A ride that caused the death of a young girl at the Royal Adelaide Show should not have been cleared to run because its operators had not returned a final safety checklist, a coronial inquest has heard.
- Adelene Leong, 8, was killed when she was thrown from the Airmaxx 360 ride
- A coronial inquest is examining her death, more than six years after it happened
- The inquest has heard show officials approved the ride despite its operators never returning a safety checklist
Eight-year-old Adelene Leong died in hospital after she was thrown from the Airmaxx 360 ride at the Royal Adelaide Show in September 2014.
South Australia’s Deputy State Coroner Ian White is currently hearing an inquest into Adelene’s death.
The inquest was told on Friday that the operators of the ride were required to return a safety checklist created by the Royal Agricultural and Horticultural Society, which runs the Royal Adelaide Show.
The inquest heard the checklist, which was intended to confirm that an engineer or so-called “competent person” had inspected the ride, was never returned.
Judith Noble, project manager for the Royal Agricultural and Horticultural Society, told the court she only became aware after the incident that the checklist had never been returned by the Airmaxx 360 operators.
Ms Noble told the court it was one of several documents required to be returned by all operators.
She said she could not recall if there were any other ride managers that also did not return the checklist.
She agreed with a proposition by the coroner that the Airmaxx 360 should not have been cleared to operate by the society without the checklist.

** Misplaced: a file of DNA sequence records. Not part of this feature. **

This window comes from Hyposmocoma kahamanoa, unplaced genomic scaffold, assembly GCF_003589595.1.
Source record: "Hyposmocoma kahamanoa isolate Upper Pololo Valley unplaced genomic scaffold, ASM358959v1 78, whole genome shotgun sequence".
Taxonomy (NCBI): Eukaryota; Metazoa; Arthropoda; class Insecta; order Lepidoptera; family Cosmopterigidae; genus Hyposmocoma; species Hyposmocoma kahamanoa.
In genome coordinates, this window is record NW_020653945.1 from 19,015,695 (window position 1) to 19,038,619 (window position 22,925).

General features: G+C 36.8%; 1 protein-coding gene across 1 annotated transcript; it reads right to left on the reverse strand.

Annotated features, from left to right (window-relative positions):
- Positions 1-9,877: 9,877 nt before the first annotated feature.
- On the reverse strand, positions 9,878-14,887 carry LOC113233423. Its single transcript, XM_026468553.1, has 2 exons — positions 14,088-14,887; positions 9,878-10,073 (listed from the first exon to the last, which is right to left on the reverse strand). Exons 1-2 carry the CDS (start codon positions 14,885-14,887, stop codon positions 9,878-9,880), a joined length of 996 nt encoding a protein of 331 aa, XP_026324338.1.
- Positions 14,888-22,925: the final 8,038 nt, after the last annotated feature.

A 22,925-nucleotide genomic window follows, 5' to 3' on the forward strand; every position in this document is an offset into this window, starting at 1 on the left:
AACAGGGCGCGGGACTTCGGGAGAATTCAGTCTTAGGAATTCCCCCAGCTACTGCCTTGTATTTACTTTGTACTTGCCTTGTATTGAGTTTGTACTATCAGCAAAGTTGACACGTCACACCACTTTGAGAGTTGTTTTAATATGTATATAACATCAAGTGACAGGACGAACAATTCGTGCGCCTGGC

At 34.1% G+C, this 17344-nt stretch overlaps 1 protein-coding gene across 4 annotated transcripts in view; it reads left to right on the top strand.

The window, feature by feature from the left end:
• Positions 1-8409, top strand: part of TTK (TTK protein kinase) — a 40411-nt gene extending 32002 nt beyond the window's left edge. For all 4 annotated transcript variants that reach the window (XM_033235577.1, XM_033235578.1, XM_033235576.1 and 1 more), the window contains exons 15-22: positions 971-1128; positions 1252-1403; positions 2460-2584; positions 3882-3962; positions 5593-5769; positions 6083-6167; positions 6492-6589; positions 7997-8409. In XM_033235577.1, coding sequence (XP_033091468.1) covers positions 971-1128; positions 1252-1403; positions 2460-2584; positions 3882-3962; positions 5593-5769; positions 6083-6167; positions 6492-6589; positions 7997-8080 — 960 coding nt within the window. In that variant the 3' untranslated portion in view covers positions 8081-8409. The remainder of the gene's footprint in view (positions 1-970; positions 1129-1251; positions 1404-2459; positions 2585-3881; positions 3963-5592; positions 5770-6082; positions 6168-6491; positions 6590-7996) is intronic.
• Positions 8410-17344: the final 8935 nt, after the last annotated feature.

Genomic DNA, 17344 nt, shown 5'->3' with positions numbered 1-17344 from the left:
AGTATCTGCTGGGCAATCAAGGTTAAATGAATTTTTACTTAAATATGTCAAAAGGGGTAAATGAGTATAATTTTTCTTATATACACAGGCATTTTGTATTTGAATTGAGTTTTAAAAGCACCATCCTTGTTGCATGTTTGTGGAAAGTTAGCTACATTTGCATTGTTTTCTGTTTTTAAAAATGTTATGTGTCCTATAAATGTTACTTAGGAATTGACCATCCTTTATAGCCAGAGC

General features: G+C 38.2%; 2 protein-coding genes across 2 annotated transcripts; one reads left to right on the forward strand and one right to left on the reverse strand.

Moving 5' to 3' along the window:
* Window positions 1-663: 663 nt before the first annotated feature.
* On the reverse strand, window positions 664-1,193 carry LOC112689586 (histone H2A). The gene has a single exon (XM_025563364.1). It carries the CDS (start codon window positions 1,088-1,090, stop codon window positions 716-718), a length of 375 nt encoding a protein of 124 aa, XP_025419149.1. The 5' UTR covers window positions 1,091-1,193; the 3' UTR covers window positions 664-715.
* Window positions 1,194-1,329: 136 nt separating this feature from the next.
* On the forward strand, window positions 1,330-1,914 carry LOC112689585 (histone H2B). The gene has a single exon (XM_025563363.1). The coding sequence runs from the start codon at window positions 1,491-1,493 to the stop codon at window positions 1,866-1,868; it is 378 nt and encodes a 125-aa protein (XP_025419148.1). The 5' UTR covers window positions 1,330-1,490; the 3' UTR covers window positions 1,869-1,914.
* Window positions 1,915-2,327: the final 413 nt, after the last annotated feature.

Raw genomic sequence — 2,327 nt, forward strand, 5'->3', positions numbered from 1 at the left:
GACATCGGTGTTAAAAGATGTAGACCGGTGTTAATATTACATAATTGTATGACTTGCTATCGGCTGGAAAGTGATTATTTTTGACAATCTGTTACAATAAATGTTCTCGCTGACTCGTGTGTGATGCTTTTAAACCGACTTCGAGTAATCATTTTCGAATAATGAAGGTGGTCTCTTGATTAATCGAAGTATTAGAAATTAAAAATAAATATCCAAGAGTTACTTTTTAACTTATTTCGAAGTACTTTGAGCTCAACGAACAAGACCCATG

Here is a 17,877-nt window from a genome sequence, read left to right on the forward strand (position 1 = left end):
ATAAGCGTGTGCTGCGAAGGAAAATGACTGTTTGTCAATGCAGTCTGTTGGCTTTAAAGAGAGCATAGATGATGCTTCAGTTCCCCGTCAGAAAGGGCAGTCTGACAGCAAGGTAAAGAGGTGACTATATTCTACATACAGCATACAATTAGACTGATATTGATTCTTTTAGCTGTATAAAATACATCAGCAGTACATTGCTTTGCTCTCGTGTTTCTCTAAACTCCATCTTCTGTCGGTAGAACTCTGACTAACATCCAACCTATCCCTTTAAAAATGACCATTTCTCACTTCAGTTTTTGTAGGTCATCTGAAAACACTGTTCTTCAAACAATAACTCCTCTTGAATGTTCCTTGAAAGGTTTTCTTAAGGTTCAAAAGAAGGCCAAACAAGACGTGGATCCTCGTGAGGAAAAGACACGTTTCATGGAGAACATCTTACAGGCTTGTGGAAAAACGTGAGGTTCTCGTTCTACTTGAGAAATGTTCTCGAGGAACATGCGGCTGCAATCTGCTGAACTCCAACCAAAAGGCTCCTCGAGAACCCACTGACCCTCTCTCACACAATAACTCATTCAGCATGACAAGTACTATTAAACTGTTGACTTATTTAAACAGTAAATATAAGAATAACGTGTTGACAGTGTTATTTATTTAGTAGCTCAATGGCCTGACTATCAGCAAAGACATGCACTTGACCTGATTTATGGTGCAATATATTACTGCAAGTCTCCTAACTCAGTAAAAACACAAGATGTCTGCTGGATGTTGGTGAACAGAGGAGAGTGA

Harness and seatbelt checked twice
The court also heard evidence from Amanda Minniken, 36, who said it was her job to “lock and load” customers as the only official deck attendant on the ride that day.
Ms Minniken told the court she checked Adelene’s harness and seatbelt at least twice before the ride began.
“I recall checking her two, maybe three times, I recall twice asking her to go all the way back [on her seat], I realised she didn’t speak English,” she said.
“I tried to explain slowly, she didn’t quite understand … I pushed the harness down, locked it in.”
Ms Minniken told the court a mother on the ride, two seats away from Adelene, was yelling at her at the time.
She said after that she gave the ride operator a ‘thumbs up’.
Ms Minniken told the court she only realised something went wrong when the ride came to a very quick stop.
The inquest has previously heard that the Airmaxx 360 ride had been plagued by complaints before coming to the Royal Adelaide Show with 22 injury reports made in three days at the Royal Melbourne Show.
It heard the ride had some design and condition flaws that should have been identified and that it was operating at a height limit of 120 centimetres which was 20 centimetres less than what was suggested by the ride manufacturers.
The inquest continues.
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